West of Africa is a game of careful planning and risk calculation. From the start you already sense the precariousness. The reason I feel it is like Race for the Galaxy is it also has the simultaneous action selection mechanism. In Race, you want to guess your opponents' actions because you want to make use of them to give you an edge. Usually it's because you want to gain something extra. Sometimes you take a risk, betting that your opponents will do a certain action, while you pick another action which depends on them having picked that action. In West of Africa, guessing your opponents' intentions is not about gaining some bonus, it is more often a matter of survival, of being able to do anything at all. If you misread your opponents, you may end up completely wasting a round. Thus the "brutal" in my one sentence summary of the game.

You face a dilemma right at the beginning. Everyone needs to do the first step - planting crops, so most likely everyone will be fighting for farmland. Is it always worthwhile to pick the lowest valued cards to ensure you go first? Or do you go for the higher valued actions and locations, hoping that the others are all going to play safe? After the first round, it can be easier to predict your opponents' moves, because your tempos may go off phase. Players may spread out to be at different stages of the production cycle. If you are the only person with sugar cane markers to plant, you can rest assured no one will take those sugar cane farmland from you.

Being out of phase with other players is generally a good thing. You will likely have less competition. You worry less about your ship being displaced. You worry less about others fighting for the same mayorship as you. However, it may not be wise to slow down your tempo just for the sake of going out of sync with your opponents. Afterall, this is a race to 25VP.

Your treasury stores at most $45. This forces you to go through the production cycle multiple times. You can't simply amass a lump sum of money and instantly build tons of settlements. The limited number of crop markers also forces you to go through the cycle many times. This means you will encounter plenty of situations where you conflict with others. You constantly worry about whether you are able to execute the actions you want to do. You are often torn between playing safe and taking a risk hoping to gain more, or simply hoping to be a little more efficient. This is a game where you need to read your opponents.

The track at the bottom is the score track. In our game Dith (red) gambled on the first mover strategy, spending a lot of money to build settlements cheaply in the early game. This gave him a significant lead, but also put him at risk because his cash flow was crippled for some time. It took a while for him to get it back to form. He was hoping to surpass 25VP before anyone else caught up, which meant he needed to end the game as quickly as possible. Eventually it did work out for him.

This was when the game ended. Dith was the only one who made it past 25VP.

The Thoughts

West of Africa is a gamer's game. Despite the idyllic art style and the cute components, this is not something for introducing newbies to the hobby. It is a game of outguessing and outmanoeuvring your opponents. You do not inflict direct harm to your opponents, but sometimes the indirect harm is just as devastating, or worse. You will find yourself planning your actions nervously, quietly contemplating the many risks before you. The production cycle is simple, but there are dangers in each step. There is a need to plan ahead, e.g. if you want to build settlements, you need to wrest mayorship from the incumbent. The game doesn't feel long, but many apparently small decisions feel weighty. There is more than meets the eye in West of Africa.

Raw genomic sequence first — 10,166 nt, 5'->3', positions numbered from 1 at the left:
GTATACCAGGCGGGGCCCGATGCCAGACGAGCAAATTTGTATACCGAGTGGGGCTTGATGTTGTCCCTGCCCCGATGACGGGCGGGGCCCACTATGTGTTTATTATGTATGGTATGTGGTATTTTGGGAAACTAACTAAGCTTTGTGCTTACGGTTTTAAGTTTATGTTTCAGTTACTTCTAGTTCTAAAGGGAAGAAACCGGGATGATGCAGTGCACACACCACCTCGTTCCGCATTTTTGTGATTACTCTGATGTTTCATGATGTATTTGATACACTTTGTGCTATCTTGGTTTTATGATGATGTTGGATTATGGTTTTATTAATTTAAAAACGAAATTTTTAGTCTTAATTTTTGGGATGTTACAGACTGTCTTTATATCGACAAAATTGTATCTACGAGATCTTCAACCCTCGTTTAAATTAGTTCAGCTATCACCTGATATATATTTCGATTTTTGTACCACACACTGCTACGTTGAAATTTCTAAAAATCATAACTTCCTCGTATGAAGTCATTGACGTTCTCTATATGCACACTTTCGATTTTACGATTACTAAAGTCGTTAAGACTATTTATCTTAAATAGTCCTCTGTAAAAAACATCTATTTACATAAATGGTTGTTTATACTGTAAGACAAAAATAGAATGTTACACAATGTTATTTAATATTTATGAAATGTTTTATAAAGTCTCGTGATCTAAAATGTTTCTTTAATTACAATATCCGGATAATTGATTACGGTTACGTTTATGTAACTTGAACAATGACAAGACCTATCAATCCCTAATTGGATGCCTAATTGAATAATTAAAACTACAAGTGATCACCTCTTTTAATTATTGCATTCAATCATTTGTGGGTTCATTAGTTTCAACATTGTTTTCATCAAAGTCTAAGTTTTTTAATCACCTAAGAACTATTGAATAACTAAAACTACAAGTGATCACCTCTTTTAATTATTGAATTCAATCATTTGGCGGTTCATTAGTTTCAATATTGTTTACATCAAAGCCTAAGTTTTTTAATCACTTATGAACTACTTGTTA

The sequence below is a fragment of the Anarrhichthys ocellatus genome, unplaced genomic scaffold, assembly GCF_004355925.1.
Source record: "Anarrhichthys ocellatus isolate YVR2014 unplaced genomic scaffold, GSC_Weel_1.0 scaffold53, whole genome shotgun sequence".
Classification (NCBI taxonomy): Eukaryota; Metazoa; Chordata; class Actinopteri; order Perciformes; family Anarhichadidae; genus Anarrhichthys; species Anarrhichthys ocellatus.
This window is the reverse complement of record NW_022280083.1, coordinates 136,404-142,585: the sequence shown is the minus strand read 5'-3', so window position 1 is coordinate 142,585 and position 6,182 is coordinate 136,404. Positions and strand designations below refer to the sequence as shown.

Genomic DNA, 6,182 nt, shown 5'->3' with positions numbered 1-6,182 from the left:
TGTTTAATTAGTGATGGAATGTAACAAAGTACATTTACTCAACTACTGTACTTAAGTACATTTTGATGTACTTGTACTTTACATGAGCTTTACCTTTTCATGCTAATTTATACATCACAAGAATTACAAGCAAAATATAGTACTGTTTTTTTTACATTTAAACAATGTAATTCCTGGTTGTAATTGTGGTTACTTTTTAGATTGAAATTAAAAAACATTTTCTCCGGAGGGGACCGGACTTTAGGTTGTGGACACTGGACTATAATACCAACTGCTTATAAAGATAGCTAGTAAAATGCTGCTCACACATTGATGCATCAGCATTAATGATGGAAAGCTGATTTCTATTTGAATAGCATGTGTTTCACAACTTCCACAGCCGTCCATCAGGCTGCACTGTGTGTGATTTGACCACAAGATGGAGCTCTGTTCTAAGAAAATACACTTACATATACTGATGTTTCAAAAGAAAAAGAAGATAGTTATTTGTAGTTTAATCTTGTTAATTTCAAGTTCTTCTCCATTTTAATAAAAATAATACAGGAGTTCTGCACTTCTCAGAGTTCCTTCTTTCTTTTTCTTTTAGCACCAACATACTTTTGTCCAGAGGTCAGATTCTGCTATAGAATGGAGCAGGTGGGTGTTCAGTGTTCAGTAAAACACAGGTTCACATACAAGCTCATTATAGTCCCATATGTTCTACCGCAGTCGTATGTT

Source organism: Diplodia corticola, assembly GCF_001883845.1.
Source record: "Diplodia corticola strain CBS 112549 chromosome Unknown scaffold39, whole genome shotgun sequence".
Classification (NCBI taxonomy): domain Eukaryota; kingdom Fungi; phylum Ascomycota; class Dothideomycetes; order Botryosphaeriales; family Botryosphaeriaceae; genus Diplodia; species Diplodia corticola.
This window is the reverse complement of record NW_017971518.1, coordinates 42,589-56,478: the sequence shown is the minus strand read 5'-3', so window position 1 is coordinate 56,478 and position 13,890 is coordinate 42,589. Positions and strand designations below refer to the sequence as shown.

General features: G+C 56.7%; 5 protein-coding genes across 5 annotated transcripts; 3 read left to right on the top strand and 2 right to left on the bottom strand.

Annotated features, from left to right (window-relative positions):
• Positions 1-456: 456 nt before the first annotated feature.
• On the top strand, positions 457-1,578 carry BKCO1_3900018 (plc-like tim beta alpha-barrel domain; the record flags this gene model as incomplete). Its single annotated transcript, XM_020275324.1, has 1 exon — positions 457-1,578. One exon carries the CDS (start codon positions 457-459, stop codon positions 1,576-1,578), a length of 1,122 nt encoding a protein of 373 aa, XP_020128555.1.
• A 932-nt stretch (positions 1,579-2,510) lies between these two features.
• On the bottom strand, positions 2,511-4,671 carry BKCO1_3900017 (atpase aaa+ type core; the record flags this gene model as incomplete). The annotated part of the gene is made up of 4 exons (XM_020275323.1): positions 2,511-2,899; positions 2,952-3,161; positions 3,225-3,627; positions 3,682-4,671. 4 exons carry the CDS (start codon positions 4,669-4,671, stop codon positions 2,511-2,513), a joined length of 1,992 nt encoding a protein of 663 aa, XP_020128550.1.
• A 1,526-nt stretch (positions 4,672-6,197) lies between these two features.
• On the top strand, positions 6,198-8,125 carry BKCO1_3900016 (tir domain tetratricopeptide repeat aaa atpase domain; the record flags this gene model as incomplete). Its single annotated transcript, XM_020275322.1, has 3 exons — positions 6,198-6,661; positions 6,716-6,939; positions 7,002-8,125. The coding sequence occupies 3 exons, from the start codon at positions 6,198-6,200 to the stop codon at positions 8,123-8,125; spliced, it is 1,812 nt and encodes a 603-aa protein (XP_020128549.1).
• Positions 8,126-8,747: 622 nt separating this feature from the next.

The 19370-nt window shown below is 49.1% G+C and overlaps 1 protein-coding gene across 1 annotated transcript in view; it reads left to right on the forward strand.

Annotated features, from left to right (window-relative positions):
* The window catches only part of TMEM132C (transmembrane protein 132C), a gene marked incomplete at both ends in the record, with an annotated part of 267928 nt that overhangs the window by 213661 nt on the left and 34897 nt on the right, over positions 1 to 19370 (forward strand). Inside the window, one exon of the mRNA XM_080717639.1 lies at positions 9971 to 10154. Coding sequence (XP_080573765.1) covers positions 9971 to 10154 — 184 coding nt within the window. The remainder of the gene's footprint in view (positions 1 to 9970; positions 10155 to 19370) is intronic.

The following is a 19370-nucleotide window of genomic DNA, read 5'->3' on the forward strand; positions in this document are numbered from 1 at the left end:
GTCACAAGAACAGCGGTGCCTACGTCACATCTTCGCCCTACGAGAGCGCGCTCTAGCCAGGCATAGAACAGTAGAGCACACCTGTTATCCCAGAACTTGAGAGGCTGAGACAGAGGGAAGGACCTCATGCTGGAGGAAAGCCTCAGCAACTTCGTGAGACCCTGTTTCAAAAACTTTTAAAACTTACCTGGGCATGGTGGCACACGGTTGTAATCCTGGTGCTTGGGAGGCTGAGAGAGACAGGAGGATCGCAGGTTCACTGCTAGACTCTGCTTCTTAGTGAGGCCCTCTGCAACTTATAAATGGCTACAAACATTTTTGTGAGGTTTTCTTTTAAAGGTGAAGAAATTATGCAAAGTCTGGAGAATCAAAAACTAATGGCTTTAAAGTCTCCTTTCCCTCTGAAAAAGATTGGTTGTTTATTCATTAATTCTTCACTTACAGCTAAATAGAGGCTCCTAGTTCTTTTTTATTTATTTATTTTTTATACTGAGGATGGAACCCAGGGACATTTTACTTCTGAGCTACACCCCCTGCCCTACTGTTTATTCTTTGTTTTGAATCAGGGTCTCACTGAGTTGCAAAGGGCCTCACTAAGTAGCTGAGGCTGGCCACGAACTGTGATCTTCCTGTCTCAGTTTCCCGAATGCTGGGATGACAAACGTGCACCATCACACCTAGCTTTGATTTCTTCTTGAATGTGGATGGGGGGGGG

Thursday, 23 February 2017

in the news: Sinchew Daily

A reporter from a local newspaper Sinchew Daily, Tsae Jeng, contacted me mid January. She was working on an article about boardgames, and was interested to experience firsthand the boardgame hobby. We arranged an interview session, which eventually turned out to be 90% boardgame session and 10% interview session. It was casual and relaxed. We played four different games, all with three players. I am excited about being in the papers. I am also glad that boardgames is getting exposure in the mainstream media. I feel I'm doing my little bit in promoting the hobby.

I had shortlisted quite a few games for Tsae Jeng to pick. Of the four we eventually played, three were cooperative games - Pandemic, Hanabi and Escape: The Curse of the Temple. The fourth game was the ever popular Love Letter. So we've played both boardgame and card game; we've played a real-time game (Escape); we've played a weird game where you hold you cards backwards (Hanabi); we've played a microgame with only 16 cards (Love Letter). I say that's pretty good variety and a decent introduction to the hobby.

The article was published on 14 Feb 2017 (Valentine's Day!). For those who read Chinese, you can click on the photos below to read the article. The first one below is the introduction. Not surprising that an image such as this was used. Most people automatically think of Monopoly when they hear "boardgames".

One strange thing about Malaysian Chinese newspapers is they contain a mix of Traditional Chinese and Simplified Chinese, even within the same article. The titles and headings are Traditional Chinese, but the content is Simplified Chinese.

This next photo is the full view of the article. The font is small, so if you want to read the content, click the next few images, which are the zoomed in shots of the 5 different sections.

The copy of Love Letter I have at home is a self-made version using the Adventure Time theme, so I asked Tsae Jeng to go find an image of the original.